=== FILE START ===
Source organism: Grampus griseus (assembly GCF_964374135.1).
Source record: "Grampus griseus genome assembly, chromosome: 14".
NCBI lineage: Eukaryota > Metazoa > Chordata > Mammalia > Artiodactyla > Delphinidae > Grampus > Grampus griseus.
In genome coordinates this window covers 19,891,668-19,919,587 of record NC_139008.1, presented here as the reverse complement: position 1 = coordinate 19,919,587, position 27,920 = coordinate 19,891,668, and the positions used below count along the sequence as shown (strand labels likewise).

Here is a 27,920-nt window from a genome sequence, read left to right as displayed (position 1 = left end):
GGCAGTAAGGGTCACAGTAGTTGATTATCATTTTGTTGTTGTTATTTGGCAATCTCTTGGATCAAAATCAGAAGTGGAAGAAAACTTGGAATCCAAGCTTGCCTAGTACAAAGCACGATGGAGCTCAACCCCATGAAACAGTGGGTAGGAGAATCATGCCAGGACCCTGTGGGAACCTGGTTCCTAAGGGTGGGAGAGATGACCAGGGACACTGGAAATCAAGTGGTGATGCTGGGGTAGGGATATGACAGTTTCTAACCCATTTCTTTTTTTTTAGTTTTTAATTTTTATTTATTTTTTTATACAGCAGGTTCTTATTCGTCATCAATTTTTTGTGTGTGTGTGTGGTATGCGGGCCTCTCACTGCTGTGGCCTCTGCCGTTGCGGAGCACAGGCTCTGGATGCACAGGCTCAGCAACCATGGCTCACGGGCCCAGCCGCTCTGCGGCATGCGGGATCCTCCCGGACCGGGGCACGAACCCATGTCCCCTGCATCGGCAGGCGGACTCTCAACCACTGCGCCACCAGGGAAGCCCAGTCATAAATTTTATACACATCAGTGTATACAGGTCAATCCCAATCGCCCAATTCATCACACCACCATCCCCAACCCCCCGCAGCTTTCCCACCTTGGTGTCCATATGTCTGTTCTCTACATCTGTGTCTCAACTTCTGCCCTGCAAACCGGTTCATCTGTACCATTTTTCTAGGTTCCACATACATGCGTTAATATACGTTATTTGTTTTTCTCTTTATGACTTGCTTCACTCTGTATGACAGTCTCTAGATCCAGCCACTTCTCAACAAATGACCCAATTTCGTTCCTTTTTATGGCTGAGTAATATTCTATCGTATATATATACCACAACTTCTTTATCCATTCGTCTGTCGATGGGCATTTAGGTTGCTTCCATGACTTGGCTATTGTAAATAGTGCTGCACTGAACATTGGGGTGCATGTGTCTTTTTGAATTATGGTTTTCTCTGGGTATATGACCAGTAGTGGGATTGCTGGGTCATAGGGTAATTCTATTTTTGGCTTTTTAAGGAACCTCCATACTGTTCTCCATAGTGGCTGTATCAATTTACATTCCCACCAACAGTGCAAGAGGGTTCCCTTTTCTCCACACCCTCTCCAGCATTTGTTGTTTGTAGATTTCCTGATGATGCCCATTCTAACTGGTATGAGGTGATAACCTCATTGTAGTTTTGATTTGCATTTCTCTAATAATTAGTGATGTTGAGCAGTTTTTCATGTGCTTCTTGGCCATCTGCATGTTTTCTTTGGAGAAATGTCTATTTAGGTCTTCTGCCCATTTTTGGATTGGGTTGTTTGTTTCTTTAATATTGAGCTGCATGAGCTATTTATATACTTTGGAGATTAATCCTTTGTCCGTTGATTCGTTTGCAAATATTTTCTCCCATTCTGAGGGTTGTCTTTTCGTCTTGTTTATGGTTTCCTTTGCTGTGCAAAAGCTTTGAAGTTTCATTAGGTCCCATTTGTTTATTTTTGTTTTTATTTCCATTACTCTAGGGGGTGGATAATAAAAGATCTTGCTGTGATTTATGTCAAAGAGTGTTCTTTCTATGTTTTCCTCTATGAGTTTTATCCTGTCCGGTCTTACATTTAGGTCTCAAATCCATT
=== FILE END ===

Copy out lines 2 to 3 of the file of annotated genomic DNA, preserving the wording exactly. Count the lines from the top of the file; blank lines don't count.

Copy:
Source record: "Grampus griseus genome assembly, chromosome: 14".
NCBI lineage: Eukaryota > Metazoa > Chordata > Mammalia > Artiodactyla > Delphinidae > Grampus > Grampus griseus.